Ted Blom
Energy expert Ted Blom: “I am convinced that the nuclear deal will be pushed through the moment SA citizens take their eye off the ball.”

Ted BlomLet’s start with some of the main issues and challenges in South Africa’s energy sector that became apparent in the course of last year?

  • The surplus electricity in the system was growing, exacerbated by the 14% decline in demand. This surplus could grow to over 100% of demand – with SA having to pay for double the capacity it requires by 2022.
  • Electricity prices were still set to increase by manifold the rate of inflation, despite the recent Nersa ruling of capping increases at 5.3% as Eskom is allowed to claim back for past excessive costs amounting to over R60 billion (between 2013 and 2017).
  • Despite an over 500% increase in electricity tariffs, Eskom remains insolvent as the thievery grows faster than tariff increases, and Eskom is projecting a “requirement” for an additional R500 billion in additional revenue or loans to 2022.

What in your view were the most worrying about these?

The most worrying fact is that Eskom, SA’s largest company, was de facto rudderless as the whole Board and most senior Eskom executives were fingered for corruption. This corruption appears to have mushroomed up to the office of the President, with no sign of being stopped.

Recently it was announced that Eskom has reinstated Matshela Koko following a disciplinary hearing, although not as CEO. Your response?

Koko is a national disgrace and it is clear that Eskom remains captured. Koko has been exposed in several instances of lying and unethical behaviour, including publically on Carte Blanche. He belongs in jail, not at the head of SA’s most vulnerable SOE.

What do you think of the role of Parliament in addressing the perceived corruption at Eskom?

The Energy Parliamentary subcommittee investigation is a refreshing attempt to decipher what has gone wrong at Eskom since it was “commercialised” in 2001. However, any results will only highlight that prosecution and clean-ups are long overdue, as the committee is powerless to take punitive action against wrongdoers.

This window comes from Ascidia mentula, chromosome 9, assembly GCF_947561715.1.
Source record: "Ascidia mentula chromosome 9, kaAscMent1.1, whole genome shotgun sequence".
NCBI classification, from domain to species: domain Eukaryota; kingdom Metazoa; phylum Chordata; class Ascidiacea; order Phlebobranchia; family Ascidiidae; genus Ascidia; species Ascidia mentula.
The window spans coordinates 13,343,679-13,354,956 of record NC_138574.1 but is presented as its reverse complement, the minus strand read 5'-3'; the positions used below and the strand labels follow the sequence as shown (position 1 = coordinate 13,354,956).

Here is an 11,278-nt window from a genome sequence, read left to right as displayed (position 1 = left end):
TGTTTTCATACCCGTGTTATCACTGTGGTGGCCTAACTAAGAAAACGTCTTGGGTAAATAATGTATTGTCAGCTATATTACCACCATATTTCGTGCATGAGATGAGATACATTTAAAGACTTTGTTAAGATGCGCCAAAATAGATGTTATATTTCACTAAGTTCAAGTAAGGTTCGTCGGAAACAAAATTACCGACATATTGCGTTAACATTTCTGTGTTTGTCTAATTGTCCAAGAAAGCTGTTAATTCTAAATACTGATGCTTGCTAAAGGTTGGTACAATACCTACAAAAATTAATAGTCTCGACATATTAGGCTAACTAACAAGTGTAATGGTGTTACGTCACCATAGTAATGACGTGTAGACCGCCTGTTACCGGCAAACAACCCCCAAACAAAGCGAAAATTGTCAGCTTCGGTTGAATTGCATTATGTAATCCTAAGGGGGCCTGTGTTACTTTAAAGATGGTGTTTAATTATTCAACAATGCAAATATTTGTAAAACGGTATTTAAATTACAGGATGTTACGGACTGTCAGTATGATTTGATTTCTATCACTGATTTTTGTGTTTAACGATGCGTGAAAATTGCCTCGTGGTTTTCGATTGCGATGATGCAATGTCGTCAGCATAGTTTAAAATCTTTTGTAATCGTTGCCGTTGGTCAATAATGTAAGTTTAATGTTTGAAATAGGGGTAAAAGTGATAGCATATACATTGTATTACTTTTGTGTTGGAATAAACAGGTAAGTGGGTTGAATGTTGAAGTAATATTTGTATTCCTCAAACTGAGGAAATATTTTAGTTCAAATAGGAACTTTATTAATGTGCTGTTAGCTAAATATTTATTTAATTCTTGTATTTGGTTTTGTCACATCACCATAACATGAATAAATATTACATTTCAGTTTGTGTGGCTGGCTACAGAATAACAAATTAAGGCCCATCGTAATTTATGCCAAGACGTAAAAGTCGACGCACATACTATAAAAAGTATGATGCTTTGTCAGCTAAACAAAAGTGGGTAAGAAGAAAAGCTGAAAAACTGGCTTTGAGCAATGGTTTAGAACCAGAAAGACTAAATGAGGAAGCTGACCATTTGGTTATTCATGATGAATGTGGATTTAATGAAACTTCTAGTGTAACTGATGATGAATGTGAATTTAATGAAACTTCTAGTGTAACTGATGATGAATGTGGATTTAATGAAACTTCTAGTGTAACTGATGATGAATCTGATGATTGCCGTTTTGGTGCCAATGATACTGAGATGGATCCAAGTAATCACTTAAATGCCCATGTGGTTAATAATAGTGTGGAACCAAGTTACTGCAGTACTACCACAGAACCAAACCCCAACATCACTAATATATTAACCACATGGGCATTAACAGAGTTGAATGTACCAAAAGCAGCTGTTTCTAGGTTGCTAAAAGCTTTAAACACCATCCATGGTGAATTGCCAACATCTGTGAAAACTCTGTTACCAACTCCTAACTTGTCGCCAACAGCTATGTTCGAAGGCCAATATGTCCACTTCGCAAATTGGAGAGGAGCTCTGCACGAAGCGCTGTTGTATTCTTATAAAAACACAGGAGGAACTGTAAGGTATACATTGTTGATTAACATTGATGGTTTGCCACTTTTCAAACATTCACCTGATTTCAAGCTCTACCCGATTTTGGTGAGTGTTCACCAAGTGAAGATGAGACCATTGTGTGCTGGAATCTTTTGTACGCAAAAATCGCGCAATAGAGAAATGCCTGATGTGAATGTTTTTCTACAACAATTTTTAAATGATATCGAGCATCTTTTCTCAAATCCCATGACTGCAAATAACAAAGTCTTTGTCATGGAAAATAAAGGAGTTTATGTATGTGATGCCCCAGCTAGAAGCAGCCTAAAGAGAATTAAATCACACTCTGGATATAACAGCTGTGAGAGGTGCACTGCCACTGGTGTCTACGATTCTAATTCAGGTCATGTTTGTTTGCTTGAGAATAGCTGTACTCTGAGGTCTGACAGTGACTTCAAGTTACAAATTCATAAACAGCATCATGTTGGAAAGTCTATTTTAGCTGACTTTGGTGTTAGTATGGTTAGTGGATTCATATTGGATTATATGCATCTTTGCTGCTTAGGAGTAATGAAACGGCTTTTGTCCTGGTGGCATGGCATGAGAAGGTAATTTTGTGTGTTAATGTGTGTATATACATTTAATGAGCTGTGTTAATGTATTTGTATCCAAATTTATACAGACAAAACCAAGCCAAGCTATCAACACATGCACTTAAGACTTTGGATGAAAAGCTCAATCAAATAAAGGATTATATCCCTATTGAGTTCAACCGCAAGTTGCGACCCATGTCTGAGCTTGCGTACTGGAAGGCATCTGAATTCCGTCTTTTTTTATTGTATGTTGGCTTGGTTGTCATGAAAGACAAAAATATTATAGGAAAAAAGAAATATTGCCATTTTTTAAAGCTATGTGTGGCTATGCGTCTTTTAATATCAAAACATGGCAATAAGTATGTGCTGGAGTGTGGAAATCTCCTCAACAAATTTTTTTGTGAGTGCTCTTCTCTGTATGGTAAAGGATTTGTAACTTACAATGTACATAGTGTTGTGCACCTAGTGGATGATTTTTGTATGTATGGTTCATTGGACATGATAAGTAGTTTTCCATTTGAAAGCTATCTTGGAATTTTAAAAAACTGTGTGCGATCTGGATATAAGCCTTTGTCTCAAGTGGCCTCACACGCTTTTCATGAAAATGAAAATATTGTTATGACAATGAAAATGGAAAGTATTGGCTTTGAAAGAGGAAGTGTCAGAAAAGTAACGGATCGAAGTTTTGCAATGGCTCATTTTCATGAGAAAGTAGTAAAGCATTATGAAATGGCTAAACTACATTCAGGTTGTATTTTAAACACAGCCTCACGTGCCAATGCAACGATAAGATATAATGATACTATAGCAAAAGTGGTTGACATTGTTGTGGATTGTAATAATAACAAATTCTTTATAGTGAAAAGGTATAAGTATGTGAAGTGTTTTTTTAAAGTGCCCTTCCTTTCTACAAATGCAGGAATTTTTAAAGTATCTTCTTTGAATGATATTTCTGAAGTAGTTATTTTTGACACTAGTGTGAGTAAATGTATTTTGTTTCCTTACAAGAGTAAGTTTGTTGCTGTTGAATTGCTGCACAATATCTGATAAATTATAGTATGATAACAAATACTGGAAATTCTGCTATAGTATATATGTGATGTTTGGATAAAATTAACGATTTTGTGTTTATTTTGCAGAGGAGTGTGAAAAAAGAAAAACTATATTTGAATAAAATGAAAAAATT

Civil society became very active in the energy sphere last year. This included testimony in Parliament during the Eskom hearings. What in your view were the main accomplishments and what will be your main focus this year?

My main accomplishments included conducting forensic reviews on the Medupi, Ingula and Kusile power station contracts, but that work is far from complete and dramatically short of resources. Another milestone is the completion of the legal preparatory work to have the first Tegeta coal supply agreement terminated, but again the action has been suspended for unknown reasons. The other two Tegeta coal supply agreements should also be terminated, but it seems South Africans do not have the political staying power to exercise their rights, with the result that Tegeta has managed to get Eskom to further increase coal supply prices, beyond the already outrageous prices- which eventually feed into new higher electricity prices. So while we appear to be winning on the “small stage”, we are falling further behind on the “Big Stage”.

What do you see happening in terms of the nuclear deal?

I am convinced that the nuclear deal will be pushed through the moment SA citizens take their ‘eye off the ball’. Zuma’s government has already confirmed that it is beholden to the Russian deal, and their delivery of those contracts to Russia is allegedly behind. So expect renewed vigour from Eskom and the Department of Energy to bulldoze these through.

You are returning as a headline speaker at African Utility Week in Cape Town in May, how important is this event on the energy calendar?

AUW is one of the keystone African events where representatives from the continent gather. From an industry perspective, this is a very important event as it provides a rare opportunity to benchmark and engage with our peers.

Anything you would like to add?

South Africa and the world is at the precipice of revolutionary developments in energy generation and distribution, and the next 5 -10 years will render such dramatic changes that today’s energy supply chain will not be recognisable, especially with the advent of distributed generation, which in many instances will kill off centralised “bulk” generation and distribution. I believe this move will slice electricity costs by up to 90% for the average household, and be a boom industry for participants in the energy revolution, with concomitant radical improvements in standards of living.